If you’re setting up an international business or expanding into markets overseas, you’re likely to have employees working around the world. And they’ll need to be paid.
You may be familiar with tax and social security rules in the UK. But, rules are different when you’re paying people overseas, making the whole process more complicated. And they impact both your costs of employment and your employees’ take-home pay.
In this guide, you’ll find 4 examples that’ll help you determine what tax and social security payments you need to make for different types of employees. Ensuring you’re compliant can help you avoid any tax-related issues.
Because the rules are different, we’ll look at tax and social security separately.
The first situation is one you’re probably familiar with — your employee Amanda is a UK resident employed to work in the UK, and will continue to work here.
In these circumstances, you’ll simply need to deduct Pay-as-you-earn (PAYE) and pay Employers National Insurance Contributions (NICs) on her earnings.
You recruited Ben, who lives abroad, to your company. He isn’t a UK resident and will work for you remotely.
Normally, you won’t have to deduct PAYE unless he comes to the UK as part of his regular job. Even then, PAYE wouldn’t be due as long as his visits are infrequent, and only for things like general meetings or training. He’ll be paid on a gross basis from your UK payroll. However, if at any point Ben performs a substantial part of his duties in the UK, he’ll be subject to PAYE.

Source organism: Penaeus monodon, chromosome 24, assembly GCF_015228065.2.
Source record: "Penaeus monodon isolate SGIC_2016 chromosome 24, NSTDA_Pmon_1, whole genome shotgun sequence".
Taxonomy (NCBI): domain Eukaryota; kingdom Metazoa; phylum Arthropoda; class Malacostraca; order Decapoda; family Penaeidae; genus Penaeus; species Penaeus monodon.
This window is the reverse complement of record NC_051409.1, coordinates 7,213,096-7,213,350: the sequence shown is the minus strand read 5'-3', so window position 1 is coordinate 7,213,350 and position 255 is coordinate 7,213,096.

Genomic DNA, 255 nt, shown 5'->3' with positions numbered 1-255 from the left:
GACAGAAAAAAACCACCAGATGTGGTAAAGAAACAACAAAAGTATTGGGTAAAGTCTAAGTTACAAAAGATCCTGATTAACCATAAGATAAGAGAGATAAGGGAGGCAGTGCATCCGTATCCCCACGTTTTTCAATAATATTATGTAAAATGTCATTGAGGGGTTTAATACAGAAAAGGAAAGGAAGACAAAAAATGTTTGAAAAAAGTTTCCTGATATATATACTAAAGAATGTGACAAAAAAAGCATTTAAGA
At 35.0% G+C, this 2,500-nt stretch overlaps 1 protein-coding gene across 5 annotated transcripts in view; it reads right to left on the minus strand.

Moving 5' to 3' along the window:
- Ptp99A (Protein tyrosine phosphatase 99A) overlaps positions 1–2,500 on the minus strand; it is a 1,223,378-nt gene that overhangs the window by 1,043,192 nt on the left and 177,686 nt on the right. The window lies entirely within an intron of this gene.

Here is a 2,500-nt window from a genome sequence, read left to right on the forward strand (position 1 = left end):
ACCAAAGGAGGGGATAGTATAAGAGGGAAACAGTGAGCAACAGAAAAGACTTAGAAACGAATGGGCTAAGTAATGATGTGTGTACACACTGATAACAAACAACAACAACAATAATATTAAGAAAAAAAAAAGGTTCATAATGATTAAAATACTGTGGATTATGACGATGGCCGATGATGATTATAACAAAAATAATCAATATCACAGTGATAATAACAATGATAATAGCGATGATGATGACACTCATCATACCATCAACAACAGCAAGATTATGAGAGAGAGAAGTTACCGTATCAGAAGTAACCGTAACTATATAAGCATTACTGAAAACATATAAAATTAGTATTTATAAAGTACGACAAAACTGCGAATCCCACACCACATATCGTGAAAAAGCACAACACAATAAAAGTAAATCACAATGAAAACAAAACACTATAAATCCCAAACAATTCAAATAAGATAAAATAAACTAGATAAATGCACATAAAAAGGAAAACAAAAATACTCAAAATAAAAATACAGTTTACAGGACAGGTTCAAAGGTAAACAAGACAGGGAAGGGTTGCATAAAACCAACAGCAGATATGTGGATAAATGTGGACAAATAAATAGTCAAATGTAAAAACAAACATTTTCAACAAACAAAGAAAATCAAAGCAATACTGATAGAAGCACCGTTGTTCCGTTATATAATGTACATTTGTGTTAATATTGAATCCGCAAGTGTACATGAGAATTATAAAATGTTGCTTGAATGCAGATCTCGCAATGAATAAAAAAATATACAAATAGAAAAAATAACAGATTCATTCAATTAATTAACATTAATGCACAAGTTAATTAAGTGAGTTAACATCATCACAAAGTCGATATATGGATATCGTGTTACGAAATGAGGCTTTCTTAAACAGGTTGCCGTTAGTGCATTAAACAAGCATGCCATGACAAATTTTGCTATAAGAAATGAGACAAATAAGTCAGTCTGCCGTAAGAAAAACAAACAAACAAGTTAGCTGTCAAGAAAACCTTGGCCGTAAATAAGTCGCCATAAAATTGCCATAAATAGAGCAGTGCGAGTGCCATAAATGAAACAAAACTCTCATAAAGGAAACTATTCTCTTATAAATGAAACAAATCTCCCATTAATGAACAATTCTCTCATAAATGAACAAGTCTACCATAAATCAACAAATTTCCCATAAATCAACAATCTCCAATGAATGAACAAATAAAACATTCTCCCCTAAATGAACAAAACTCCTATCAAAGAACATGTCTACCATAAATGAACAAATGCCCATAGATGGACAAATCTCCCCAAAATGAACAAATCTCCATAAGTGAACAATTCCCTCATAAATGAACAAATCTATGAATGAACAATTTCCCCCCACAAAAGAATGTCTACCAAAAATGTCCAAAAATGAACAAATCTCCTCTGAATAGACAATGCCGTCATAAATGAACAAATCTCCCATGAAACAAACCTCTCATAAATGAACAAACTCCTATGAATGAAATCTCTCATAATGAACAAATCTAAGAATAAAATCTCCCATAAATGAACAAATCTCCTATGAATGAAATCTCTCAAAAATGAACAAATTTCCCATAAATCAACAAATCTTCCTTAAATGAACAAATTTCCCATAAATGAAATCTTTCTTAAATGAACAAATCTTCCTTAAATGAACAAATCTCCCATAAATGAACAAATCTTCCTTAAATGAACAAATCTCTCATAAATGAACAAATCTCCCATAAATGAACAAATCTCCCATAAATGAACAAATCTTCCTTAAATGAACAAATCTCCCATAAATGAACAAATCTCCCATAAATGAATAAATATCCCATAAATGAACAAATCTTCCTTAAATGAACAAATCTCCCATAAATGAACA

You’ll also need to check if Ben has ever been a UK resident or intends to work here in the future. If that’s the case, then you should apply to HMRC for permission to pay him on a gross basis.
Most likely you won’t need to withhold his local equivalent of PAYE — he’ll be responsible for his own local tax liabilities. But, there are two caveats.
- You’ll have to withhold tax if you have a corporate entity in Ben’s local country, or if you’re deemed to have a corporate presence there. In that case, you’ll probably need to set up a local payroll and withhold taxes through it. Having a corporate presence is a local matter, though, so you’ll need to check legislation and treaties.
- Although most territories don’t require tax withholding, if there’s no local corporate presence you should still look into any specific rules for each case.
A question many ask is if it’s a possibility Ben could face both sets of deductions.
Unfortunately, yes – it’s very possible. If you’re deemed to have a corporate presence overseas, and if Ben travels to the UK to perform a large portion of his job, it would likely lead to double withholding. This will cause your employee some cashflow headaches, so it’s best to avoid this situation if at all possible.
Next, there’s Carole. She’s a UK resident who’s worked in the UK for some time. However, you want to send her to another country for a short period – less than two years.